2. Oh, and the attempt at arse-covering in “[Nyman’s] impetus, though, was (so far as I can make out) primarily a revolt against European orthodoxies” is another Lebrecht quote for the ages.

  3. Krauze is definitely worth checking out. I don’t know nearly enough of his music yet, but what I’ve heard is completely bonkers. Something like Folk Music, eg, which is essentially a whole orchestra, all playing different chunks of Polish folk tunes, independently and on a loop, for 15 minutes. The only real development is a gradual crescendo from beginning to end. Like the extreme outcome of an Ives experiment.

  4. Pärt had some familiarity with Riley, Reich, and Glass by 1976. He told me: “Two composers, Philip Glass and Steve Reich, changed the world at that time. They may not be such good friends, but I have great respect for them. Still, I am not a minimalist. And to call me a ‘holy minimalist’ is even worse. Those are words with nothing inside of them.”

  5. Thanks Alex – I thought there probably was much more to it than Lebrecht was aware of.

    Daniel – thanks for the info on Douglas Leedy. I wasn’t aware of him really, and certainly didn’t know the Polish connection. There were also several British composers who went to Warsaw to study (Casken, Woolrich, Patterson), but a little later on. The Hungarian connection too is one that deserves much more uncovering – the work of the New Music Studio for example is still very underrated.

  6. I’m sure you’ll be terribly excited to read a comment to this post more than a year after it first appeared but I only happened upon your blog today (while googling for something not really related to minimalism)… Another important connection between Polish and American minimalism is Tomasz Sikorski, who is often considered the “father” of Polish, or even European (!) minimalism (the latter phrase may simply be over-inflated national pride sometimes vented by Polish musicologists in very strange contexts). He spent a considerable amount of time in the USA in the 70s. His brand of minimalism is essentially quite different from the American type: the pieces are usually very, very short – he doesn’t just reduce material, he also reduces length. And they tend to be rather calm, pensive and delicate. “Music from afar”, a favourite of mine, is in fact so short and quiet that a couple of years ago, after one performance (at Warsaw Autumn) I heard an elderly music critic who was a bit hard of hearing ask a neighbour, in a confused tone: Is the piece over already? Did you actually hear them play anything?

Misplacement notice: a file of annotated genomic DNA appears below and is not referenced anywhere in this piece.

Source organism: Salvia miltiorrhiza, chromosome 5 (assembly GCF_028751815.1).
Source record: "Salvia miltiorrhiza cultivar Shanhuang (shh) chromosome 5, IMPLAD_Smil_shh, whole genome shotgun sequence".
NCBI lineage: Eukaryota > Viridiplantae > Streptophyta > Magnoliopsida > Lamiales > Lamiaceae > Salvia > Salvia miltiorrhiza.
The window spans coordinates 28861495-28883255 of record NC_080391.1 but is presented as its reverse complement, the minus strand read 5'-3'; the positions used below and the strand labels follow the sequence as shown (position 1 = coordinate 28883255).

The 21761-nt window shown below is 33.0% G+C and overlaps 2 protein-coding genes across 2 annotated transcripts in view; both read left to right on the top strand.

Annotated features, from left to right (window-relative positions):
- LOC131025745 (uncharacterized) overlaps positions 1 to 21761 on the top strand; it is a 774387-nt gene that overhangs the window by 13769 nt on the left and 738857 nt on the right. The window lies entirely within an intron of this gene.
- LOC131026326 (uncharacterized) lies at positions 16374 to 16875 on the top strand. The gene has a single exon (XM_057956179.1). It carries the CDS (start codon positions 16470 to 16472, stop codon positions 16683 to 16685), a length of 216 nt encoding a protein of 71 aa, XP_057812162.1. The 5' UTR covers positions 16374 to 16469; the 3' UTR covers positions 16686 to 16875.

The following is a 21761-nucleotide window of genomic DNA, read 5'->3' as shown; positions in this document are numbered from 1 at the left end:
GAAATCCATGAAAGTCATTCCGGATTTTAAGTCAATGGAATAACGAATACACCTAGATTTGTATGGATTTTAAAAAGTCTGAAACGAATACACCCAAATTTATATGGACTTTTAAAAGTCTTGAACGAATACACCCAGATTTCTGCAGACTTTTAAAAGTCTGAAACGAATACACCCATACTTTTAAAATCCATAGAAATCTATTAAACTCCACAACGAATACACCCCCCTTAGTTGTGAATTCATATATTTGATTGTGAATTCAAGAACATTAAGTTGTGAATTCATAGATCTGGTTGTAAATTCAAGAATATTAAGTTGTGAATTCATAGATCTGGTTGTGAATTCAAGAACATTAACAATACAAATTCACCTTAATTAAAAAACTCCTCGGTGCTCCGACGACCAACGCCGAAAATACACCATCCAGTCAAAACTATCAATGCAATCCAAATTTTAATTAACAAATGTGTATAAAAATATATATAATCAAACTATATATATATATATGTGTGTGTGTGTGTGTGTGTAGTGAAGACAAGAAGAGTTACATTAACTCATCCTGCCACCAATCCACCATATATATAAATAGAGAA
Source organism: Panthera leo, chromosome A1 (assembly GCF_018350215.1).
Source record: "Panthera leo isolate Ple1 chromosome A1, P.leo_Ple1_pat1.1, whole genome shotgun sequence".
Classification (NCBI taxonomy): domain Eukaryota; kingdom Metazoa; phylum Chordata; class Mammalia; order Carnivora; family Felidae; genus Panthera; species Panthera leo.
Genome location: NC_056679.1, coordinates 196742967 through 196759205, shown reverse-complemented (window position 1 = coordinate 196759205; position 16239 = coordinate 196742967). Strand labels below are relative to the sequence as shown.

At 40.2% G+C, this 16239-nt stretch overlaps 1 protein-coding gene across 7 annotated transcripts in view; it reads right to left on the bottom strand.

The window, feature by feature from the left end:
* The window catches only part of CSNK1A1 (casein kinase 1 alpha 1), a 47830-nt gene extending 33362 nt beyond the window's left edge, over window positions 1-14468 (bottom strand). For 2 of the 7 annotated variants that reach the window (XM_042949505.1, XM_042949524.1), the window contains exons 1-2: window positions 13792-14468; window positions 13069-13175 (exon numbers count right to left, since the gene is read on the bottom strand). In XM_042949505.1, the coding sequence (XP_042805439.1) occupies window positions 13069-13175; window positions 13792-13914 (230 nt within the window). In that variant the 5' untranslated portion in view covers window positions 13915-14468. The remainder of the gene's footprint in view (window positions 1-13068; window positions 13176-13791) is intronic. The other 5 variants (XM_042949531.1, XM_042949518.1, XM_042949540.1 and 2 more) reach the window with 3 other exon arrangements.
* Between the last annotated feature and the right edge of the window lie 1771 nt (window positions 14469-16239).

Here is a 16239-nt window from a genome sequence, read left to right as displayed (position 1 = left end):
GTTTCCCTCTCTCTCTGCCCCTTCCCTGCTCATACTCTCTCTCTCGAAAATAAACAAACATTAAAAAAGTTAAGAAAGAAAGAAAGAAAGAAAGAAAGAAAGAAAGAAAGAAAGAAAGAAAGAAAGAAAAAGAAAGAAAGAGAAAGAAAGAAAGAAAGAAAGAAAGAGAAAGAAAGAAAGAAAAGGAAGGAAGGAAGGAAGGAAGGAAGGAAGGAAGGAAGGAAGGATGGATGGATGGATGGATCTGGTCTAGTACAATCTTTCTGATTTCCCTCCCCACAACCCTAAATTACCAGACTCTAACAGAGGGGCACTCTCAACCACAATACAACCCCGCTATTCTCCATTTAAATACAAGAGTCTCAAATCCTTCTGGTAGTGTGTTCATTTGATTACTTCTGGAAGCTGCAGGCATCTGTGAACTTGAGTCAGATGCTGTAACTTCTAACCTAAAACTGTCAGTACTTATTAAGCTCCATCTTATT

7. wait a minute, so Americans were actually responsible for a legitimate cultural trend in the higher arts? SHOCK! HORROR!! 🙂

    seriously though, i always preferred European minimalism anyway. it sounds more precise, at least in terms of note and chord selection. The American stuff is mechanical, esp Glass, although i enjoy early Riley i must admit.